It’s not a century, it’s just a bike ride

Traditionally, the cycling scene in the UK was populated by stoical types and purists. There were plenty of sports where a man could show off if he chose to, but cycling was all about an ability to withstand a bit of physical discomfort and a pride in self sufficiency and pure physical effort. If there is one item of cycling paraphernalia which signifies that times have changed, it’s the on board GPS computer.

For many of us it’s not enough anymore to go out for a big ride and a bit of an adventure, we need to know how far we rode, how much height we gained, and what our average speed was. Inherent in this grasping need to measure and record our rides is our desire to prove ourselves; to judge and be judged.

On-board Cycle Computer - Judge and be Judged (Photo: Mikkelz - Flickr)
On-board Cycle Computer – Judge and be Judged
(Photo: Mikkelz – Flickr)

The more popular cycling gets, the more you hear people talking about riding a century – the current most popular badge of honour. Whether it’s their big goal for the year, a particular Sportive they’ve got their eye on, or the usual Sunday morning club run, some people simply cannot keep the fact that they can ride 100 miles to themselves.

Admittedly, riding 100 miles is a pretty cool thing (I’m mildly impressed with myself at being able to do this, however slowly), but to insist on broadcasting the fact shows a lack of class, and an underlying need to be loved.*

(*and here I am, broadcasting this fact and sounding a bit pleased with myself – setting oneself up as the moral compass of recreational cycling is such a tricky business!)

If you choose to tell people about your rides, it’s enough to tell them you are going on a ‘big ride’ and leave the rest to their uncomprehending imagination. After all, part of the appeal of being a cyclist is membership to an exclusive little club, and the chance to use strange language and take pleasure in things that leave the non-cyclist in a state of bemusement. The look on their face is half the fun – they’re thinking ‘what does he mean by a big ride, 10 miles…15 miles…20 MILES?’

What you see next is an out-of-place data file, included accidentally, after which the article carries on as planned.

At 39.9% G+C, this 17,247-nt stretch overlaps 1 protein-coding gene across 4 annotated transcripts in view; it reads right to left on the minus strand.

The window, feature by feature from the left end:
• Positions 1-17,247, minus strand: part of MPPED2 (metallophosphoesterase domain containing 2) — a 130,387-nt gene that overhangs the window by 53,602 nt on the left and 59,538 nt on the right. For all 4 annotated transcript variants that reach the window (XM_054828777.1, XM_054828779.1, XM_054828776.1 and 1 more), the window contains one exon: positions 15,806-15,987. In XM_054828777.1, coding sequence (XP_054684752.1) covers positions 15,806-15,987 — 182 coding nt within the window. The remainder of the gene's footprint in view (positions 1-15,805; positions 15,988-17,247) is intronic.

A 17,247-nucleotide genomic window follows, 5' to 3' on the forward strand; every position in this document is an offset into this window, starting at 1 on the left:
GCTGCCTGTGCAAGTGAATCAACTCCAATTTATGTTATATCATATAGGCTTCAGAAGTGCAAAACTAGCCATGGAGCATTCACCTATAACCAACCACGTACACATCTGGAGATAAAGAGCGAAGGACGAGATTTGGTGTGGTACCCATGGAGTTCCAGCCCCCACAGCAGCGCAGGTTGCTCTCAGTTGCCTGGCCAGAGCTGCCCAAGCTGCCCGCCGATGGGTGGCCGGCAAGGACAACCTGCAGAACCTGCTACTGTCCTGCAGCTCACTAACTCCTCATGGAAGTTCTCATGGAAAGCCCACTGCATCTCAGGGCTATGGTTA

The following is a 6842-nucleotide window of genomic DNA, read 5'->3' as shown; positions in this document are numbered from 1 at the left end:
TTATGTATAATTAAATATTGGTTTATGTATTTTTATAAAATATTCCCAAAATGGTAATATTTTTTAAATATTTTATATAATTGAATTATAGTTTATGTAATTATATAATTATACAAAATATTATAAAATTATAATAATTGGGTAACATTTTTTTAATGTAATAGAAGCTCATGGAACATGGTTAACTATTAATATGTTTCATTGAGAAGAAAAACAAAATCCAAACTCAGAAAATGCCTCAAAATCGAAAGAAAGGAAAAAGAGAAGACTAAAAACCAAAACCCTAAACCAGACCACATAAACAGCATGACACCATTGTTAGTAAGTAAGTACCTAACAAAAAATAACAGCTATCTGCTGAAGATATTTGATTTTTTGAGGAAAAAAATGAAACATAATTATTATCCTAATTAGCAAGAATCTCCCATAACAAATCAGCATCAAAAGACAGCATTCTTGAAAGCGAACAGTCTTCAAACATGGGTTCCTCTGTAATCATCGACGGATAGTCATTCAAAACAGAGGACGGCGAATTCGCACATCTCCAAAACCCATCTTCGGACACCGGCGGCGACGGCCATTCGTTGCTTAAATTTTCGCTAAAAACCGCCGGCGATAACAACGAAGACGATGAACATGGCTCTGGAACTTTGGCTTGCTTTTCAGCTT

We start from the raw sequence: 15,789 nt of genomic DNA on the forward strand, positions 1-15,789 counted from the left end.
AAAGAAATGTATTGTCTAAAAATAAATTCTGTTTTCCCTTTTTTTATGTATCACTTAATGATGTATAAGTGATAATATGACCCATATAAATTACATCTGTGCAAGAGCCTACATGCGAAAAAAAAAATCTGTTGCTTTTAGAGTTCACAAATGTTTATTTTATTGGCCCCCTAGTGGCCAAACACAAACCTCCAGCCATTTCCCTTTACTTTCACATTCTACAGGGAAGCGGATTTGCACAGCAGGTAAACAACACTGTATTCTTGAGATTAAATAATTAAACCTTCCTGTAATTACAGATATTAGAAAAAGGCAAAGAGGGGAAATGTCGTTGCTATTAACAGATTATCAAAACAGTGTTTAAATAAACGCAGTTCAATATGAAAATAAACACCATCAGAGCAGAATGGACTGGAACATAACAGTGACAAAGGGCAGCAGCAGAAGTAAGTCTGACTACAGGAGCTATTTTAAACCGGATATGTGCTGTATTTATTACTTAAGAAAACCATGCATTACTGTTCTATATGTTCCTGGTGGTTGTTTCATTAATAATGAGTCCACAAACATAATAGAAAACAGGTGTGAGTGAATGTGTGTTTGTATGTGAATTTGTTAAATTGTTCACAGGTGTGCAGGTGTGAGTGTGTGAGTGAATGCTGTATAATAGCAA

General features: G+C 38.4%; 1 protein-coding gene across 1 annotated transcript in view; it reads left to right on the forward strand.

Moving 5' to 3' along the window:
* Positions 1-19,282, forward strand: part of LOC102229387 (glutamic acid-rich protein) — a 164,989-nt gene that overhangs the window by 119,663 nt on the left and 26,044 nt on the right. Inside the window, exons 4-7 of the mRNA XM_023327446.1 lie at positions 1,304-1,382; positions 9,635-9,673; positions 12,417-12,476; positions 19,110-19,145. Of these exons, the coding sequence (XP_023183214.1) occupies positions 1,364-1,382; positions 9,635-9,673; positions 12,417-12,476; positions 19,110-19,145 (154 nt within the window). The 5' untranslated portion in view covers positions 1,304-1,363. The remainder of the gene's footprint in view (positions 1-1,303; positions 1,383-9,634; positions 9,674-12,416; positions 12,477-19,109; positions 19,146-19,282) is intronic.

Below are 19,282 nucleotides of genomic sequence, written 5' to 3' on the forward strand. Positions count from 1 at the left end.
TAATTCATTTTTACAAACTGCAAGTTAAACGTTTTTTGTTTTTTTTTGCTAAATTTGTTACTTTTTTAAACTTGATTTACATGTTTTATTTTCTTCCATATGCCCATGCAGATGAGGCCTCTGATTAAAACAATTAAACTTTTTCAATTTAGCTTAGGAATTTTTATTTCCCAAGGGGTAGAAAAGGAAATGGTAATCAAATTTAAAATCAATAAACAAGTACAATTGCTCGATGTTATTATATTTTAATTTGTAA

Don’t lose the high ground by showing off.

But worse than incessantly jibber-jabbering about your latest century is a new fad I’ve spotted…the metric century. This is 60 odd miles; impressive in it’s own way but it needs no embellishment. To call it a metric century is a transparent attempt to add gravitas and a bit of extra sheen to your achievement on the bike.

Remember – it’s not a century, it’s definitely not a metric century…it’s just a bike ride.

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18 comments

  1. Agreed. Although it’s probably the equivalent of all the ‘runners’ who jog, walk, stumble the London Marathon every year but never actually just run for the sake of it and mostly never run seriously again after completing that particular course. All these sportives only add to the noise – just ride your bike. On your own, with friends, whatever you want. Just don’t feel like every ride has to be building up towards an ‘epic’ century. Rant over 😀

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  2. I may ride like ‘Jessica Fletcher’ but it’s because i like to see the scenery.
    My rides aren’t about putting on the miles. It’s about the smiles 🙂

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    • And there’s certainly nothing wrong with that – for me the best thing about cycling is to see the changes from season to season, and i always like an encounter with a bit of wildlife too!

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  3. I first rode 100 miles aged 14 but there is still a certain satisfaction in the odometer clicking over to three digits, but you are right that the distance does not on it’s own make a ride but rather the weather, views, finding somewhere nice to stop for tea, good chit chat, getting up a big hill, not getting a flat tyre, a glimpse of a deer or other beastie, and all the other little joys which don’t occur on every ride and distance on it’s own does not make for an interesting anecdote, especially in the eyes of a non rider. Some people are driven by numbers and targets though and whatever gets people out on their bikes must be a good thing…

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    • That’s true – each to his own and all that. There is always a proper sense of achievement on passing 100 miles that’s for sure – doing it at 14 is some achievement, i suppose that sort of thing is a rite of passage for you tough Yorkshire lads eh?

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  4. Now now, for those of us already living the metric life, a century is a century. It’s those damn miles that are confusing! Lately though, I’ve seen more people aiming for a double century… sigh. 😀

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    • It gets very confusing here in the UK – we mix a metric life with an imperial life at the drop of a hat. You’re right though…metric is the language of cycling. Read about any of the historical races and it’s always kilometres – Milan San-Remo will always be a race of nearly 300km’s, that’s part of it’s gravitas

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